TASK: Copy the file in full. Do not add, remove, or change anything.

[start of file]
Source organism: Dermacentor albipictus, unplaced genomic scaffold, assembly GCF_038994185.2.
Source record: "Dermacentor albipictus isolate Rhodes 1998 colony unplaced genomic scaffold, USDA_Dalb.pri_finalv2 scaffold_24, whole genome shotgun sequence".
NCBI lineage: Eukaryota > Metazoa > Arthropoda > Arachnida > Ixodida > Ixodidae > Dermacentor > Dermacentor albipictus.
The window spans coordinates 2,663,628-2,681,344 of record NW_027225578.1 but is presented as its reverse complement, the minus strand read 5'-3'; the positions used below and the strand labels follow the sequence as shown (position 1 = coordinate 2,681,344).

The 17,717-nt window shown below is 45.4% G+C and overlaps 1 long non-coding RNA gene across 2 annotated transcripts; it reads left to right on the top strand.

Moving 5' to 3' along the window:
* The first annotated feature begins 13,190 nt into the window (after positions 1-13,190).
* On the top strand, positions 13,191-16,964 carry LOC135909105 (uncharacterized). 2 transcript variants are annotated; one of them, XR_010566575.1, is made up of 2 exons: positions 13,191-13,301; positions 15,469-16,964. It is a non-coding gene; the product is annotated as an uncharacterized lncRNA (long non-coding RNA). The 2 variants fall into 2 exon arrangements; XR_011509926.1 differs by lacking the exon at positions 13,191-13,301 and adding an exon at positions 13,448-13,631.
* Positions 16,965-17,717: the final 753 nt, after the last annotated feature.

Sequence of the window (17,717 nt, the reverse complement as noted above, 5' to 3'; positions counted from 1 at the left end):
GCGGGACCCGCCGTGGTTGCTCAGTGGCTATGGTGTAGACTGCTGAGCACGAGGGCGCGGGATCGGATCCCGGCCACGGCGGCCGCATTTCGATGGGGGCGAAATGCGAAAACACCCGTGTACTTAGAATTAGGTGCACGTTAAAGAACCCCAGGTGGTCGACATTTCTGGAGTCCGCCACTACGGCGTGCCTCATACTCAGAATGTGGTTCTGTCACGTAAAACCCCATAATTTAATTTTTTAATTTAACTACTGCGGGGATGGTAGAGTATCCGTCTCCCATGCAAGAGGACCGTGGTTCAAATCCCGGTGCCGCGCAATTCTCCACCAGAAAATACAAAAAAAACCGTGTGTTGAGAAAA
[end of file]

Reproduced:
Source organism: Dermacentor albipictus, unplaced genomic scaffold, assembly GCF_038994185.2.
Source record: "Dermacentor albipictus isolate Rhodes 1998 colony unplaced genomic scaffold, USDA_Dalb.pri_finalv2 scaffold_24, whole genome shotgun sequence".
NCBI lineage: Eukaryota > Metazoa > Arthropoda > Arachnida > Ixodida > Ixodidae > Dermacentor > Dermacentor albipictus.
The window spans coordinates 2,663,628-2,681,344 of record NW_027225578.1 but is presented as its reverse complement, the minus strand read 5'-3'; the positions used below and the strand labels follow the sequence as shown (position 1 = coordinate 2,681,344).

The 17,717-nt window shown below is 45.4% G+C and overlaps 1 long non-coding RNA gene across 2 annotated transcripts; it reads left to right on the top strand.

Moving 5' to 3' along the window:
* The first annotated feature begins 13,190 nt into the window (after positions 1-13,190).
* On the top strand, positions 13,191-16,964 carry LOC135909105 (uncharacterized). 2 transcript variants are annotated; one of them, XR_010566575.1, is made up of 2 exons: positions 13,191-13,301; positions 15,469-16,964. It is a non-coding gene; the product is annotated as an uncharacterized lncRNA (long non-coding RNA). The 2 variants fall into 2 exon arrangements; XR_011509926.1 differs by lacking the exon at positions 13,191-13,301 and adding an exon at positions 13,448-13,631.
* Positions 16,965-17,717: the final 753 nt, after the last annotated feature.

Sequence of the window (17,717 nt, the reverse complement as noted above, 5' to 3'; positions counted from 1 at the left end):
GCGGGACCCGCCGTGGTTGCTCAGTGGCTATGGTGTAGACTGCTGAGCACGAGGGCGCGGGATCGGATCCCGGCCACGGCGGCCGCATTTCGATGGGGGCGAAATGCGAAAACACCCGTGTACTTAGAATTAGGTGCACGTTAAAGAACCCCAGGTGGTCGACATTTCTGGAGTCCGCCACTACGGCGTGCCTCATACTCAGAATGTGGTTCTGTCACGTAAAACCCCATAATTTAATTTTTTAATTTAACTACTGCGGGGATGGTAGAGTATCCGTCTCCCATGCAAGAGGACCGTGGTTCAAATCCCGGTGCCGCGCAATTCTCCACCAGAAAATACAAAAAAAACCGTGTGTTGAGAAAA